An international team led by the University of Leicester has for the first time harnessed technology typically used to diagnose heart disease to measure the Earth's pulse — and has uncovered hidden patterns of climate change often overlooked by other types of measurement.
The statistical method is called 'multi-scale entropy analysis' and has not been used to study climate data before. It works by pattern matching and searches data for repetitive small chunks — or pattern templates — that appear over and over again.
If many of these chunks are found, then the data has low entropy and high regularity. If few are found, the entropy is high and the system is harder to predict, a university release said.
Heiko Balzter from the University of Leicester and lead author of the study explained: "The method has been applied a lot to diagnose heart disease, because it is good at detecting regularity and randomness in time-series data. We are literally taking the pulse of the planet".
"Imagine you roll a dice and write down the series of numbers it lands on. You expect these to be random. Say you roll a 1, 6, and 5. If the system has low entropy then we would expect other chunks of rolling 1 followed by 6 to have a higher probability of being followed by a 5. We have applied just that same method to European temperature data."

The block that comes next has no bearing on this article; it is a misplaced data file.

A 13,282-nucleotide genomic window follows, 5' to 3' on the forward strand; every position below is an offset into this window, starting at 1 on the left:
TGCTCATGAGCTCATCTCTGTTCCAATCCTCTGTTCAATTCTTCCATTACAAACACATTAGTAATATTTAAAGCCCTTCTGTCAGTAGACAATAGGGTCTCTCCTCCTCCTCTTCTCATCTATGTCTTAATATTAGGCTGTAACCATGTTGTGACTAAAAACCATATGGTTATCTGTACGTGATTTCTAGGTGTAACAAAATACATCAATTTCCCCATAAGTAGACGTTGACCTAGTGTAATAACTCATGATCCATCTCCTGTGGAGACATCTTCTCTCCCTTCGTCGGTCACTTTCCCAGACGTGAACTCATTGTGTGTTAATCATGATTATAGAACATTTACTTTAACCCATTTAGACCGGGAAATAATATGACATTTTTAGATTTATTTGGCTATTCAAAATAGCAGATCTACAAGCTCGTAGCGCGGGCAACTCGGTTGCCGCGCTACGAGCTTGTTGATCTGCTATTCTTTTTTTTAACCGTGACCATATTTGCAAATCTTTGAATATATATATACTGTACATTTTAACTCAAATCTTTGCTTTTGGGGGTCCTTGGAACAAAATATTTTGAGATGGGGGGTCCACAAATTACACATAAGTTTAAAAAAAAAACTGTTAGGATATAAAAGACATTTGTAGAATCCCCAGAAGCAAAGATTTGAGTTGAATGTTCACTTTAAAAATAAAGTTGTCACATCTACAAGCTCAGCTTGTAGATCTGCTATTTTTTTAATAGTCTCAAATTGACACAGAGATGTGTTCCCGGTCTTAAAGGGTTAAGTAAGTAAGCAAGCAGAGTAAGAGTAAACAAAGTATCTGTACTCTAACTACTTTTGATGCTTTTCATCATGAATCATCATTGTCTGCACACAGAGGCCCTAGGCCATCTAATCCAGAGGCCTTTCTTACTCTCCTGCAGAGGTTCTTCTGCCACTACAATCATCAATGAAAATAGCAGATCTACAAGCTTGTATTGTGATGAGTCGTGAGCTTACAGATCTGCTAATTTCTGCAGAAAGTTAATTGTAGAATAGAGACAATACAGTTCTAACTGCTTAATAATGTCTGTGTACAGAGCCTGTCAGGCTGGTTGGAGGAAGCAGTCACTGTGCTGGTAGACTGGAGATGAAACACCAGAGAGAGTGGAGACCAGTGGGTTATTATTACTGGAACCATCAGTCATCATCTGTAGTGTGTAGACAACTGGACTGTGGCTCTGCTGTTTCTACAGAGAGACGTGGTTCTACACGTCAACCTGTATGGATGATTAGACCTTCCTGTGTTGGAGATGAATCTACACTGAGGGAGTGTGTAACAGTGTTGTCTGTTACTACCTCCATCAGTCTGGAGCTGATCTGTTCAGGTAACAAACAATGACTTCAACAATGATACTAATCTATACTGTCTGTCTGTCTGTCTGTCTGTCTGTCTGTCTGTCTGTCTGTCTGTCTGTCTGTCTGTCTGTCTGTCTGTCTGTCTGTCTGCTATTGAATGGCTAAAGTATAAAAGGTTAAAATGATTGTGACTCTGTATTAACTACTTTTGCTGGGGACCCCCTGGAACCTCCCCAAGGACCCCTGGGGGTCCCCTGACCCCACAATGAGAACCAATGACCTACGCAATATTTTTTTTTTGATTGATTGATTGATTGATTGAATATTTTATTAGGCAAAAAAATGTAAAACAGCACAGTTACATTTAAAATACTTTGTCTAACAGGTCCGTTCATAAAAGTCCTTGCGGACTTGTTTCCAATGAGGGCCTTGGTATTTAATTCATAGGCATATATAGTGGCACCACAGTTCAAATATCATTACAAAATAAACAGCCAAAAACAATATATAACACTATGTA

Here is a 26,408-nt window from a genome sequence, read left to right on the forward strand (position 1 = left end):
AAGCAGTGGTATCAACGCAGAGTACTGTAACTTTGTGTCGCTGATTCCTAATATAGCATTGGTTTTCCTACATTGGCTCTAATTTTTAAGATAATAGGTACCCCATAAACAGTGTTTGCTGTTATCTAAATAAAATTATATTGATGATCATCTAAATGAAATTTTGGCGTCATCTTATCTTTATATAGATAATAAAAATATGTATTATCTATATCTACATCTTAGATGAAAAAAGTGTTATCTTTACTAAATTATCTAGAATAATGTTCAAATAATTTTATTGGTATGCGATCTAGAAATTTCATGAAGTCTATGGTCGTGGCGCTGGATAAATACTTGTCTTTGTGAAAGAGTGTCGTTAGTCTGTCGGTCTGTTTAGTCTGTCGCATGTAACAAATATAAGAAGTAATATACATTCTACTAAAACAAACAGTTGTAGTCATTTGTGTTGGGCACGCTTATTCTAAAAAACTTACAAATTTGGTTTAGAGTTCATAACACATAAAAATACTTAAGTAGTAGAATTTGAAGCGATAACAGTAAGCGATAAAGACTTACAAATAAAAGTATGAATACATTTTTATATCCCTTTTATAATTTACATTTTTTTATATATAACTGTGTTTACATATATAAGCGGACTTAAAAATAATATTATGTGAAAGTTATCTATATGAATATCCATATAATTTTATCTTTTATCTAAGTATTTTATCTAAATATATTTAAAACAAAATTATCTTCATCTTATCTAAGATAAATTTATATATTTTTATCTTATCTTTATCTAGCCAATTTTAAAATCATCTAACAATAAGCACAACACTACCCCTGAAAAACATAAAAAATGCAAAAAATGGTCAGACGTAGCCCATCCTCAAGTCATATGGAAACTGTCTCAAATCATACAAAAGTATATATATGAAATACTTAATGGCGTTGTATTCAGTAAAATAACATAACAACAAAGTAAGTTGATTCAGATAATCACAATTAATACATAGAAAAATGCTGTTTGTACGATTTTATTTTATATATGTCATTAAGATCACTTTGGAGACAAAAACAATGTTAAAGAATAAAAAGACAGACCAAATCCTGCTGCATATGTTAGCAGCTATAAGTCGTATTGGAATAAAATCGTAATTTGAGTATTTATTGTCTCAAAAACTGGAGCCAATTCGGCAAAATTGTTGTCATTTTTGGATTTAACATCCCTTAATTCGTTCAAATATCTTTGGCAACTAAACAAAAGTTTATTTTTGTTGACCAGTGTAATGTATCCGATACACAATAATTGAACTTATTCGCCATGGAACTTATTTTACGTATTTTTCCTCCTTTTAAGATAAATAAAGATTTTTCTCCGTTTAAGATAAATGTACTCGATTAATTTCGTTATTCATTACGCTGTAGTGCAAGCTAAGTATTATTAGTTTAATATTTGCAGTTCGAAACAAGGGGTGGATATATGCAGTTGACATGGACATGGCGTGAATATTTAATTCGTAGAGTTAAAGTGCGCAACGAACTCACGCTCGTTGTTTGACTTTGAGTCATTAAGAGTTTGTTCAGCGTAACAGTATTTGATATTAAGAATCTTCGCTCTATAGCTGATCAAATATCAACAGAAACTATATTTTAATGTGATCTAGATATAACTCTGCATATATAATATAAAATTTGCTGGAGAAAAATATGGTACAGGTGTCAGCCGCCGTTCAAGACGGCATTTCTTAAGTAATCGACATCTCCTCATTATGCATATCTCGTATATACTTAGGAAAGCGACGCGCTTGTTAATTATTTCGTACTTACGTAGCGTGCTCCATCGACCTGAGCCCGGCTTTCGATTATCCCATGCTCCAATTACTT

The study shows that some scientific data analysis methods overlook subtle changes in the 'regularity' of the temperature data.
The unique way of analysing the data involves an analysis at several temporal scales. The data is aggregated to scales of months and analysed at each scale separately to find the time-scales at which the regularity of the data changes.
The results show that the temporal scales of the current temperatures (1961-2014) are different from the long-term average (1850-1960). At temporal scales longer than 12 months the researchers found a marked loss of regularity in the data for the past 54 years.
The study reveals that from 1961 to 2014, at time-scales from 12 to 70 months the air temperatures in Europe show less regularity compared to 1851-1960.